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HKR researcher hopes to help prevent the risk of falls for seniors

According to Statistic Canada, 60 per cent of injuries in people over 65 are related to falls. In fact, the same report states that between 2000 and 2002, 4110 Canadian deaths directly related to falls occurred in those over 65. Here in Newfoundland and Labrador, the Canadian Institute for Health Information confirms that fall related hospitalizations due to hip fractures occur at a rate of 51 per cent, well above the national average of 39 per cent.

However, new funding from the Newfoundland and Labrador Healthy Aging Research Program may help reduce those statistics, at least in this province. Dr. Jeanette Byrne is receiving $16,620 for her study, Fall Prevention in Seniors in the Greater St. John's Area: A Qualitative and Quantitative Examination of a Fall Prevention Program. With Dr. Michelle Ploughman from the Faculty of Medicine, she'll identify the beliefs and experiences of seniors when it comes to fall risk and fall prevention, and examine whether a 10-week exercise and education program will result in reduction in fall risk and subsequent fall incidence compared to education alone.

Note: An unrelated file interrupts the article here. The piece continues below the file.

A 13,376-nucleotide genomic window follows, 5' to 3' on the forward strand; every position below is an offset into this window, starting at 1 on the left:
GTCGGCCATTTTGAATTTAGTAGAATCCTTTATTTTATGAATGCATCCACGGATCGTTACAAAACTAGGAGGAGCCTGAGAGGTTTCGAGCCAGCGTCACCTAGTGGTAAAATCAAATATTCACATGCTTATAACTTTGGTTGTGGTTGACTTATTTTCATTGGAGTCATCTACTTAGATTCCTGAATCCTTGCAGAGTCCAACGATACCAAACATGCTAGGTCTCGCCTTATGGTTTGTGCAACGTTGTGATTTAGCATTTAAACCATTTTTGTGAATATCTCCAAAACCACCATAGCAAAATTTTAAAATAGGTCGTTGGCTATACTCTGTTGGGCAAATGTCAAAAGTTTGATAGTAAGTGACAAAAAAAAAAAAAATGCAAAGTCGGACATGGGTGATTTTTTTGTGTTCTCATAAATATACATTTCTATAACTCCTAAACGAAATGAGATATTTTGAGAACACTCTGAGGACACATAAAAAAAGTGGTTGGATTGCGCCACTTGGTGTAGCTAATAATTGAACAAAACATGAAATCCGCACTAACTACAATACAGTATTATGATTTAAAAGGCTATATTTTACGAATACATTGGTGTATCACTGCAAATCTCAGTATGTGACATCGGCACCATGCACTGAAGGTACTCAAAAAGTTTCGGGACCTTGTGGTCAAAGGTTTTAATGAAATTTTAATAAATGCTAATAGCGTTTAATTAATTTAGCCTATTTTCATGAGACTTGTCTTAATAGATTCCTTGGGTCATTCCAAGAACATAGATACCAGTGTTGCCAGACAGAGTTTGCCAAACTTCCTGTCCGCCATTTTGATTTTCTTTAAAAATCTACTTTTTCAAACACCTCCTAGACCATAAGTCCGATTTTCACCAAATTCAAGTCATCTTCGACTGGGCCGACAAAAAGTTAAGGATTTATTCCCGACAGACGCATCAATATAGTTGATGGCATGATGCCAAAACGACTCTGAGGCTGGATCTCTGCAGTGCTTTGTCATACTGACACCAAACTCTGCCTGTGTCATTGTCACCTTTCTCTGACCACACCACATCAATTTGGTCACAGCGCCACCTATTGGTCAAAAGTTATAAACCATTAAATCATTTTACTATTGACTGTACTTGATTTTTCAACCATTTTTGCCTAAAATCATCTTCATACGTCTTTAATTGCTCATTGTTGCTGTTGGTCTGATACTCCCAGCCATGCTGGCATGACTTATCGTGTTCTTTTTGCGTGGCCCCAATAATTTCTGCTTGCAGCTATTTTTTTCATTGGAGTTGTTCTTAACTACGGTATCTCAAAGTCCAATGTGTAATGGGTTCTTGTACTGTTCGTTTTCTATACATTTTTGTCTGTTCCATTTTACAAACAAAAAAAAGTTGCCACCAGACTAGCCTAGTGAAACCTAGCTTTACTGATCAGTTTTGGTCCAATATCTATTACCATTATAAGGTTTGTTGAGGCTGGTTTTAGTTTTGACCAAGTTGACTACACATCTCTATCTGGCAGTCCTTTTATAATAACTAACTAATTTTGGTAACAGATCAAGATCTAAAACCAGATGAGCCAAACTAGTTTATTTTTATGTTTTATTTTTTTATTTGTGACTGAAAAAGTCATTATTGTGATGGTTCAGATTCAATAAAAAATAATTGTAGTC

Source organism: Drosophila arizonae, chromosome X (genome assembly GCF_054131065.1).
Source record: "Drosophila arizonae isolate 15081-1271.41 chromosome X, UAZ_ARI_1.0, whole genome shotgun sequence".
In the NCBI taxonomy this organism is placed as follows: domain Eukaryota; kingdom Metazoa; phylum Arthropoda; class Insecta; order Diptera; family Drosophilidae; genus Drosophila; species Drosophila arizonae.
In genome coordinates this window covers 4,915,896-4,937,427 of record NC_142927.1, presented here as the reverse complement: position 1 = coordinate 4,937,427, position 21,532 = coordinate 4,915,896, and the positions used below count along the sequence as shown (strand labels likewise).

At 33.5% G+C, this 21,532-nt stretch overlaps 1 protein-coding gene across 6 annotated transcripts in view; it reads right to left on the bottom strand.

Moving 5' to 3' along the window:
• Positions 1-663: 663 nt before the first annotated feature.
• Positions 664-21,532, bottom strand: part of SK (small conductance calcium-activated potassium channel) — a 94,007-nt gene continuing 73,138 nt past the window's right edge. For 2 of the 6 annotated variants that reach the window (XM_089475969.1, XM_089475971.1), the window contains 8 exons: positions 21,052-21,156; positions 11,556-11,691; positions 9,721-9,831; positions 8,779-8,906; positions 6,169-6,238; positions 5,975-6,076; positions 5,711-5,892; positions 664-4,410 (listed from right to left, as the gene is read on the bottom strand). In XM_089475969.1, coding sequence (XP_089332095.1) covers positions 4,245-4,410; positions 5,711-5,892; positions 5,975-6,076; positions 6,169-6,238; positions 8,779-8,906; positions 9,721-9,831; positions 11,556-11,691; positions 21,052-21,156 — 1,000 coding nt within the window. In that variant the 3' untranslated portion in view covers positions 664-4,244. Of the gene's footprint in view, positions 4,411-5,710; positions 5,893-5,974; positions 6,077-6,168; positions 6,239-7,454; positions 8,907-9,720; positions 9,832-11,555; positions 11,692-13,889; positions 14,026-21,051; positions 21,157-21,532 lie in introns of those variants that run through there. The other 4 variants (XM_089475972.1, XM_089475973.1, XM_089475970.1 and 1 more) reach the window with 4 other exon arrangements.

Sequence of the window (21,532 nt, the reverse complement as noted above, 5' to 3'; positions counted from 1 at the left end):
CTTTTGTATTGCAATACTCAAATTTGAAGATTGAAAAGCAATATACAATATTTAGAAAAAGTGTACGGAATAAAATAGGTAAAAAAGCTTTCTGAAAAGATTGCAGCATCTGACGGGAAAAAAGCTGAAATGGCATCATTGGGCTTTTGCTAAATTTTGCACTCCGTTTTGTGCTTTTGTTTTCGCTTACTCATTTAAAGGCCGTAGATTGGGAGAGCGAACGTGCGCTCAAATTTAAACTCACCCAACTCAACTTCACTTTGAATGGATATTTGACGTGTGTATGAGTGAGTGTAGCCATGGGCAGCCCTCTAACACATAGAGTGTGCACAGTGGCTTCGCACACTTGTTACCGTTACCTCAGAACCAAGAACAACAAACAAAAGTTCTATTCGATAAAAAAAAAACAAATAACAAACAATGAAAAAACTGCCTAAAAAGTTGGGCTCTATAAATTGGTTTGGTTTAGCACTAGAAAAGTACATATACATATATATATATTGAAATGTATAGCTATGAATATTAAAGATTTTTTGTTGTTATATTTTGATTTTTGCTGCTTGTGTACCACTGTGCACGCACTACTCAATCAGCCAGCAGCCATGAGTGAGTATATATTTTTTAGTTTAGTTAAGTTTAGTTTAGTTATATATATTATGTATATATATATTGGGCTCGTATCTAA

"Currently there are very few fall prevention initiatives in our province that target community dwelling seniors," explained Dr. Byrne. "Hospitals and long-term care facilities in the province have targeted programs aimed at reducing fall risk, however healthy, active, community dwelling seniors are also at substantial risk for falls. Once falls occur in this population, health problems, loss of independence and even death can occur. This research will help address this lack of attention played to fall prevention in the community and in the long term we hope it will lead to more permanent establishment of such programs throughout the province."

Drs. Byrne and Ploughman will work with two groups of 25 healthy, community dwelling seniors aged 65 – 85 years. Both groups will receive education sessions related to fall risk/prevention and one group will also take part in a 10-week exercise program. The researchers plan to share the results with the NLCAHR Affinity Group on Ageing and NL Injury Prevention Coalition, as well as with the Department of Health and health authorities.

The new Newfoundland and Labrador Healthy Aging Research Program funding is supporting four research projects in total at Memorial as well as the work of three graduate students. The provincial government awarded approximately $186,000 in the latest round of funding to facilitate a stronger focus on research on aging and seniors. The program is administered by the Newfoundland and Labrador Centre for Applied Health Research and was established to address the priority directions of the Provincial Government's Provincial Healthy Aging Policy Framework.

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